I remember my fascination with the first season of The Crown on Netflix, the dramatic retelling of Queen Elizabeth’s early inheritance of the throne. So rarely is a powerful woman at the center of a story in movies and television, let alone a country and world stage. The story touched into my longing for what an archetypal queen represents—wisdom, sovereignty, and benevolent power. In other words, a fully realized woman.
Maiden Elizabeth ascends to the throne at age 25. She is mentored by her father the king before his death, her queen grandmother, and prime minister Winston Churchill. The anticipation of her growth as a leader, her burgeoning empowerment, compelled me as a viewer. She becomes queen yet doesn’t embody it fully. The men around her, including her husband Prince Phillip, struggle to support and respect her place on the throne.
Archetypally, a woman’s life follows the same course—the maiden becomes lover, who becomes mother, and eventually crone—the etymology of which means crown or queen.
The first season of The Crown holds the seed of a mythic tale—a heroine’s journey to become queen. Archetypally, a woman’s life follows the same course—the maiden becomes lover, who becomes mother, and eventually crone—the etymology of which means crown or queen.
As Joseph Campbell teaches, on such a mythic journey, the heroine will face trials along the way. Young Elizabeth faces plenty of her own tests, including the cultural dissonance she experiences as a woman in power.
But as Queen Elizabeth’s character ages on Netflix, we do not witness her overcome the phase of trials. Her confidence seems to diminish rather than increase, and some around her—including her husband—seem to respect her less. The scriptwriters question her role as mother repeatedly, another cultural landmine that kings don’t face.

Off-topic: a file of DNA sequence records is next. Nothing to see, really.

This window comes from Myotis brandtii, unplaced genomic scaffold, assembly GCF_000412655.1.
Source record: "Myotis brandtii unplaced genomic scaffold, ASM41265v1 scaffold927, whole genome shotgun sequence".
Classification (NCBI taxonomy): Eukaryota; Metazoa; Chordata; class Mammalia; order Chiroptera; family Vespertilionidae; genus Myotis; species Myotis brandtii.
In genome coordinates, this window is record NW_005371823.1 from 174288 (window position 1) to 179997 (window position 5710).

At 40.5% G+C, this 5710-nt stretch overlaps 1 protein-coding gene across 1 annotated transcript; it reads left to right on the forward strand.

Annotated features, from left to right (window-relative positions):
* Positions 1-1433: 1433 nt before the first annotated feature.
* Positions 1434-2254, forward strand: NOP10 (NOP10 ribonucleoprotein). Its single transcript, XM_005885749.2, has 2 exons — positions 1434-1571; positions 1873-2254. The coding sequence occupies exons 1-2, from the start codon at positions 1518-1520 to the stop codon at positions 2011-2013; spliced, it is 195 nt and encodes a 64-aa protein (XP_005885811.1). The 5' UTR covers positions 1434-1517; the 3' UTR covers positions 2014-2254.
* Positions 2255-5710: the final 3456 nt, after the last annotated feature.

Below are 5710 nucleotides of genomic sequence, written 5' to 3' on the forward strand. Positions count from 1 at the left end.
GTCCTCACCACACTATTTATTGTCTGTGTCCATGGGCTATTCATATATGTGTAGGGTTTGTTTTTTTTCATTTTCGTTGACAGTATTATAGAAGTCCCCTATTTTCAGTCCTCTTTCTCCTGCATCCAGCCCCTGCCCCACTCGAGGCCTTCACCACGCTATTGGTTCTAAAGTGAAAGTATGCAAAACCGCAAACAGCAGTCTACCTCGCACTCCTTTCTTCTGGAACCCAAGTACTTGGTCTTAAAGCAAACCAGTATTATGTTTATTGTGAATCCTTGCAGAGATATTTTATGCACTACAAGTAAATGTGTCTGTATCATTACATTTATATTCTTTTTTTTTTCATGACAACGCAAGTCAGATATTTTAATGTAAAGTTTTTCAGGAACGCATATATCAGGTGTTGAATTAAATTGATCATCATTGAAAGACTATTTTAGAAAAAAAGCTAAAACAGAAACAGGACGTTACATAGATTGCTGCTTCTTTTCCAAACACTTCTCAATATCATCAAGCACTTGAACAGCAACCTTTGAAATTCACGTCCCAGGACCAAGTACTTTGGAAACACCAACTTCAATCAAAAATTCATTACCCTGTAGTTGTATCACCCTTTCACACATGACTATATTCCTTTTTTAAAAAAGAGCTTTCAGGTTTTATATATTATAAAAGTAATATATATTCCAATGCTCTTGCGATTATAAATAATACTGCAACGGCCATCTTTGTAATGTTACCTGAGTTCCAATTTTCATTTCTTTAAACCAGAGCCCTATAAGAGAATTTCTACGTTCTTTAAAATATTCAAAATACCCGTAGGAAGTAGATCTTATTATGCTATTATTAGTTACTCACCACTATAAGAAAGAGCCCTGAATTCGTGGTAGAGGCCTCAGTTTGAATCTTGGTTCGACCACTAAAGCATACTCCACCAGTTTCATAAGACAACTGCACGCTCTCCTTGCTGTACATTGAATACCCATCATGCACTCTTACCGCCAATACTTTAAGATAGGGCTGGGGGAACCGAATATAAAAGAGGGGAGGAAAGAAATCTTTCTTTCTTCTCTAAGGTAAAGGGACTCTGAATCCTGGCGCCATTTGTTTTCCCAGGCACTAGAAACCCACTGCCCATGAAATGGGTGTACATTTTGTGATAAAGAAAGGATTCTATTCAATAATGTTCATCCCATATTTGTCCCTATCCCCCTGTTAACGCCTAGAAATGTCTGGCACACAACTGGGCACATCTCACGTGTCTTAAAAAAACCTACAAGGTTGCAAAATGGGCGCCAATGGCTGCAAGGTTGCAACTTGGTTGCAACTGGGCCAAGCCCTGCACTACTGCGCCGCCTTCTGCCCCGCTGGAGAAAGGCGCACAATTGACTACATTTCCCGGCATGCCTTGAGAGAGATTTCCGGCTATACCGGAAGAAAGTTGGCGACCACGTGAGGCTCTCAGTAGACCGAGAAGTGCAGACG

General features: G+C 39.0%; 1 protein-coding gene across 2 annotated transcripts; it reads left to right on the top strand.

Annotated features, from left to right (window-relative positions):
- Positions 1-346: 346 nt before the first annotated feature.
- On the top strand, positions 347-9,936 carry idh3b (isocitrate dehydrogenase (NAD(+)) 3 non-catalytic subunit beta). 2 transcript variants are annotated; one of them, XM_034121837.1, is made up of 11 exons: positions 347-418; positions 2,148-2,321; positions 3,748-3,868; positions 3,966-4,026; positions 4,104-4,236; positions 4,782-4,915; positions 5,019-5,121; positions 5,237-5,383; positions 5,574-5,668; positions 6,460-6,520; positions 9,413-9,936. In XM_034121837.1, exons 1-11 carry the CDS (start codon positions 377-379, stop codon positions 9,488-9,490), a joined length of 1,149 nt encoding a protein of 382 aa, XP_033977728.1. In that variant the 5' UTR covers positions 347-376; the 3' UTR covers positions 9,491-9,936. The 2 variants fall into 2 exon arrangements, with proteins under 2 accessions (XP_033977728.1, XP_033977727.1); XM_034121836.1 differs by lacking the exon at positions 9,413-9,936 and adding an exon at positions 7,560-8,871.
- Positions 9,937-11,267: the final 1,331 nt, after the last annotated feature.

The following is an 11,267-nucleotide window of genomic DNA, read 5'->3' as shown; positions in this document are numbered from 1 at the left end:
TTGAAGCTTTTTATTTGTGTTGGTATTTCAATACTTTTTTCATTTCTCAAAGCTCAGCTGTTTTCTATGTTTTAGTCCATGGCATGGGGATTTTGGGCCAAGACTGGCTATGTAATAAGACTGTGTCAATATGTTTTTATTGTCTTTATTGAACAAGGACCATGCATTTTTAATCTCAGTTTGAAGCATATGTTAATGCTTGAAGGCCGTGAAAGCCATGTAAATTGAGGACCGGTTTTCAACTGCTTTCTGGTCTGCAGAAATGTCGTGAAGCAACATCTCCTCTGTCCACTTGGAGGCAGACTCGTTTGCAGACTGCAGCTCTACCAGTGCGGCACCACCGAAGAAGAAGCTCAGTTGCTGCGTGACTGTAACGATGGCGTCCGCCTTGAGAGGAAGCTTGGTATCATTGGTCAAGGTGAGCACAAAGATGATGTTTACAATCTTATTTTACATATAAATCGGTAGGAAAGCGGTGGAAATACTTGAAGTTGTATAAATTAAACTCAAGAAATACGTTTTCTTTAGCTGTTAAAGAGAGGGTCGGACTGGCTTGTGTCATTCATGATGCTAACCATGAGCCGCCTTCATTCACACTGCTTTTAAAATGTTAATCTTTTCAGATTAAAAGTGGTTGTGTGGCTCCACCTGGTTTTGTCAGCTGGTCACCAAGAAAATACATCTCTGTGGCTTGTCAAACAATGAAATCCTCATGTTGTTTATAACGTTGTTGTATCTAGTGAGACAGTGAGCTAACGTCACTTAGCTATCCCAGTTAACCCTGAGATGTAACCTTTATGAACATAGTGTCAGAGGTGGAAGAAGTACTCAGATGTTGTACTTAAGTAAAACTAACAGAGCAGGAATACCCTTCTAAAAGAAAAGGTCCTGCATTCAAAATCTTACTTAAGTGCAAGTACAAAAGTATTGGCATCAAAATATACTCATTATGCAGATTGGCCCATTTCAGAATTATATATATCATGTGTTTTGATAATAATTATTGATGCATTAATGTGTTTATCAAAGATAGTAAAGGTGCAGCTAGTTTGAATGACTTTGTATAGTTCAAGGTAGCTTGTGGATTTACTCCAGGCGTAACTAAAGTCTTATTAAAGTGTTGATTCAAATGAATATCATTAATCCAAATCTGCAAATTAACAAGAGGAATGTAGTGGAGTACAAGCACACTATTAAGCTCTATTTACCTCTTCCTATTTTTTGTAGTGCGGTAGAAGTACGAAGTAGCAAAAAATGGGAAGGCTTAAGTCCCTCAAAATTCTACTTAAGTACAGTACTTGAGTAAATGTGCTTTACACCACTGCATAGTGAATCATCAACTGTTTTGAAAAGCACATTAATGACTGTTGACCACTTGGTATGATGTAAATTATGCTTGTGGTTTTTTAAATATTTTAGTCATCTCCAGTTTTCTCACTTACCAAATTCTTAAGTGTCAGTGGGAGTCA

By the fifth season and Queen Elizabeth’s seventh decade, I long to see the queen fully inhabit her role. She’s battled the dragons, stayed true to herself, and continued to serve. She’s achieved a wisdom and power that can only come with age. She isn’t perfect, certainly, but she does stay true to herself and her lifelong devotion to her role. Perhaps The Crown cannot tell the story of a fully empowered Queen Elizabeth because ultimately, its creators cannot imagine this anymore than our culture can. The series shifts focus to younger characters, to Princess Diana and Prince Charles, tabloid journalism, and the drama of a failed marriage. On television, the mythic bows to the mundane.
Why is a young, beautiful maiden on the cusp of power more compelling in our culture than a mature woman who is truly sovereign? Midlife is a time to make way, to clear the path in our imaginations and hearts for the Queen.
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